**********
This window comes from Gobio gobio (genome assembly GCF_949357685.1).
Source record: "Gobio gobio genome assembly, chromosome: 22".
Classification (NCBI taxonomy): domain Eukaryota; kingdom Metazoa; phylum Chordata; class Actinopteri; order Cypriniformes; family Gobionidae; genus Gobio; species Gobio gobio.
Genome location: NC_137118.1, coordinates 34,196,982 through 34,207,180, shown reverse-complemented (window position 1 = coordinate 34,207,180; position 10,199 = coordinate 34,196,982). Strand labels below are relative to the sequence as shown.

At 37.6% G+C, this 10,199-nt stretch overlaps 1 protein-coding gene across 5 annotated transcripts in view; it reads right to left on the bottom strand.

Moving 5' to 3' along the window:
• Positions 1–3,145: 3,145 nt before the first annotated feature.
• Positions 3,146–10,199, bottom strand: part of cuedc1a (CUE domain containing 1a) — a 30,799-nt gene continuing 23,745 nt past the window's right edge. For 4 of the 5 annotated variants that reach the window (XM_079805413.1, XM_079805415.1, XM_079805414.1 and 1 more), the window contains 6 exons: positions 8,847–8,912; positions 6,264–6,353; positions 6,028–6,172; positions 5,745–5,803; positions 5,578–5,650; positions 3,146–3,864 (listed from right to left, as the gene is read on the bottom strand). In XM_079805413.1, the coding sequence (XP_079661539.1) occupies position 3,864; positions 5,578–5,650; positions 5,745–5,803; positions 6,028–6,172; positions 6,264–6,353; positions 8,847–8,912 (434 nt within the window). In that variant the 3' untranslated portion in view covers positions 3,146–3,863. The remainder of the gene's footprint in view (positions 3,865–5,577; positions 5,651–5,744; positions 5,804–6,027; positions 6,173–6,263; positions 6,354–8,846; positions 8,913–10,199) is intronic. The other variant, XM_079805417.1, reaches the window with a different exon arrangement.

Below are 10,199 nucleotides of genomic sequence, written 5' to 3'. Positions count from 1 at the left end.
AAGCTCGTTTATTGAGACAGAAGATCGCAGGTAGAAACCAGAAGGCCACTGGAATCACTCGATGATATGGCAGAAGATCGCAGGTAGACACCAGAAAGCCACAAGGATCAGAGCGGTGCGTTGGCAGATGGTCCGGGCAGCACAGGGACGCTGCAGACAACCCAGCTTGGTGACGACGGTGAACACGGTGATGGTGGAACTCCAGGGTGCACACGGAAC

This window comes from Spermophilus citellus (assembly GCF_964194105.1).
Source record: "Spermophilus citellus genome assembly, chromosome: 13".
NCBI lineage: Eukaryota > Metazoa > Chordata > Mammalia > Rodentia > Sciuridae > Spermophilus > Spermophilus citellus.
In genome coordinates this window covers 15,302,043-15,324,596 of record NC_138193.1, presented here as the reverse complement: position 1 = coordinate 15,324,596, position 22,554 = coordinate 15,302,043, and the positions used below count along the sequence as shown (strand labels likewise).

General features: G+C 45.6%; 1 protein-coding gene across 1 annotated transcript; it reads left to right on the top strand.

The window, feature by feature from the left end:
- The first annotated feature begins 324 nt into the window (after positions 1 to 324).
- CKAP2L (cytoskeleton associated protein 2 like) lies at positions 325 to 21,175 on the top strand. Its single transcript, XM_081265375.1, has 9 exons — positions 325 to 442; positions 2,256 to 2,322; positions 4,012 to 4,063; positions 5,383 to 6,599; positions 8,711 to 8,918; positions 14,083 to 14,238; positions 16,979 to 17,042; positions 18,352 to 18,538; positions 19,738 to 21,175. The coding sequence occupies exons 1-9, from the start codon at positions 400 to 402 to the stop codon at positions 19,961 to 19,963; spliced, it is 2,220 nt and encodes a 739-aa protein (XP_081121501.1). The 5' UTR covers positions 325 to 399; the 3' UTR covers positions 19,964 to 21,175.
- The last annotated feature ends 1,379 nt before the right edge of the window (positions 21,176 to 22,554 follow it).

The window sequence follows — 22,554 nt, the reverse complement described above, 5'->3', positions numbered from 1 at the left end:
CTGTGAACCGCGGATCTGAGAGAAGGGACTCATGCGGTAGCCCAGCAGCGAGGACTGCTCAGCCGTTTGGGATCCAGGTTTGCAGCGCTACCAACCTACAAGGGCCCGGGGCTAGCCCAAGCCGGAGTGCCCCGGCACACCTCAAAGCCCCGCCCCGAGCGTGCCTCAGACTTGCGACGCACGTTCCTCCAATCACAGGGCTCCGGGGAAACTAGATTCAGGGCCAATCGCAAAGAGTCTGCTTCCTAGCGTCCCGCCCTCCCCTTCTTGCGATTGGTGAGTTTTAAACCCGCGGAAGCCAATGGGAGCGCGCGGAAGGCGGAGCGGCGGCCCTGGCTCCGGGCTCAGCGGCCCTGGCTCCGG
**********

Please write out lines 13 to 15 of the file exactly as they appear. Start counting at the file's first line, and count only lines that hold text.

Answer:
NCBI lineage: Eukaryota > Metazoa > Chordata > Mammalia > Rodentia > Sciuridae > Spermophilus > Spermophilus citellus.
In genome coordinates this window covers 15,302,043-15,324,596 of record NC_138193.1, presented here as the reverse complement: position 1 = coordinate 15,324,596, position 22,554 = coordinate 15,302,043, and the positions used below count along the sequence as shown (strand labels likewise).

General features: G+C 45.6%; 1 protein-coding gene across 1 annotated transcript; it reads left to right on the top strand.